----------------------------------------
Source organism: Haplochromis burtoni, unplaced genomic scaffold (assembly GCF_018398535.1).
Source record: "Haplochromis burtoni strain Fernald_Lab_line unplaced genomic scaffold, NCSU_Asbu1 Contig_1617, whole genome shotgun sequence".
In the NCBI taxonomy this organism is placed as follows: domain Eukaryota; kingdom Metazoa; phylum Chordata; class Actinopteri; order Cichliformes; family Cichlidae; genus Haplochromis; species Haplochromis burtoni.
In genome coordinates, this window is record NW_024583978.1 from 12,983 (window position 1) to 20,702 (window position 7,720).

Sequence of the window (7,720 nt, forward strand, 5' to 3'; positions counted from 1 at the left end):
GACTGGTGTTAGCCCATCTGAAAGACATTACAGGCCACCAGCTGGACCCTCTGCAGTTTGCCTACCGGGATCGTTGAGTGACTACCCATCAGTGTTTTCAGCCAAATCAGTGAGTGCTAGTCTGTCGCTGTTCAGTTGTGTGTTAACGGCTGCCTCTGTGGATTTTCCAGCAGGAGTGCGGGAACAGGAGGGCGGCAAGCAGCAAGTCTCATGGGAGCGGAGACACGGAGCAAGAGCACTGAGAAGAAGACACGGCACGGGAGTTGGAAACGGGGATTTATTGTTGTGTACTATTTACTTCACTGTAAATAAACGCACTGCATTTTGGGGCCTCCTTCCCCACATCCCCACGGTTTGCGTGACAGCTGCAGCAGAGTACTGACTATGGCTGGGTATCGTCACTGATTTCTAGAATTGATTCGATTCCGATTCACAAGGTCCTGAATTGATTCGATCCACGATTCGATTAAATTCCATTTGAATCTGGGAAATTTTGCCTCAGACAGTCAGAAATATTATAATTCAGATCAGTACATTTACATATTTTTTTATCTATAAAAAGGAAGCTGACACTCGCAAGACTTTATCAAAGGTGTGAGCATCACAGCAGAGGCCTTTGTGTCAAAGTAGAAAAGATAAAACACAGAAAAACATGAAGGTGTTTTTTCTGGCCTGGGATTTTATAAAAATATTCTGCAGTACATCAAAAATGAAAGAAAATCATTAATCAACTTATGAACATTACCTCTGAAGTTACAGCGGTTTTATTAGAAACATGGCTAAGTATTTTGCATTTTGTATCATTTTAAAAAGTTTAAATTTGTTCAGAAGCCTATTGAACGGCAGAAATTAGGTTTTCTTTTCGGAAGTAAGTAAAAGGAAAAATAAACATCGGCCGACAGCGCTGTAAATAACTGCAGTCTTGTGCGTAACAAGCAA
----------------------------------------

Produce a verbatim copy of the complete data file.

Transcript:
Source organism: Haplochromis burtoni, unplaced genomic scaffold (assembly GCF_018398535.1).
Source record: "Haplochromis burtoni strain Fernald_Lab_line unplaced genomic scaffold, NCSU_Asbu1 Contig_1617, whole genome shotgun sequence".
In the NCBI taxonomy this organism is placed as follows: domain Eukaryota; kingdom Metazoa; phylum Chordata; class Actinopteri; order Cichliformes; family Cichlidae; genus Haplochromis; species Haplochromis burtoni.
In genome coordinates, this window is record NW_024583978.1 from 12,983 (window position 1) to 20,702 (window position 7,720).

Sequence of the window (7,720 nt, forward strand, 5' to 3'; positions counted from 1 at the left end):
GACTGGTGTTAGCCCATCTGAAAGACATTACAGGCCACCAGCTGGACCCTCTGCAGTTTGCCTACCGGGATCGTTGAGTGACTACCCATCAGTGTTTTCAGCCAAATCAGTGAGTGCTAGTCTGTCGCTGTTCAGTTGTGTGTTAACGGCTGCCTCTGTGGATTTTCCAGCAGGAGTGCGGGAACAGGAGGGCGGCAAGCAGCAAGTCTCATGGGAGCGGAGACACGGAGCAAGAGCACTGAGAAGAAGACACGGCACGGGAGTTGGAAACGGGGATTTATTGTTGTGTACTATTTACTTCACTGTAAATAAACGCACTGCATTTTGGGGCCTCCTTCCCCACATCCCCACGGTTTGCGTGACAGCTGCAGCAGAGTACTGACTATGGCTGGGTATCGTCACTGATTTCTAGAATTGATTCGATTCCGATTCACAAGGTCCTGAATTGATTCGATCCACGATTCGATTAAATTCCATTTGAATCTGGGAAATTTTGCCTCAGACAGTCAGAAATATTATAATTCAGATCAGTACATTTACATATTTTTTTATCTATAAAAAGGAAGCTGACACTCGCAAGACTTTATCAAAGGTGTGAGCATCACAGCAGAGGCCTTTGTGTCAAAGTAGAAAAGATAAAACACAGAAAAACATGAAGGTGTTTTTTCTGGCCTGGGATTTTATAAAAATATTCTGCAGTACATCAAAAATGAAAGAAAATCATTAATCAACTTATGAACATTACCTCTGAAGTTACAGCGGTTTTATTAGAAACATGGCTAAGTATTTTGCATTTTGTATCATTTTAAAAAGTTTAAATTTGTTCAGAAGCCTATTGAACGGCAGAAATTAGGTTTTCTTTTCGGAAGTAAGTAAAAGGAAAAATAAACATCGGCCGACAGCGCTGTAAATAACTGCAGTCTTGTGCGTAACAAGCAA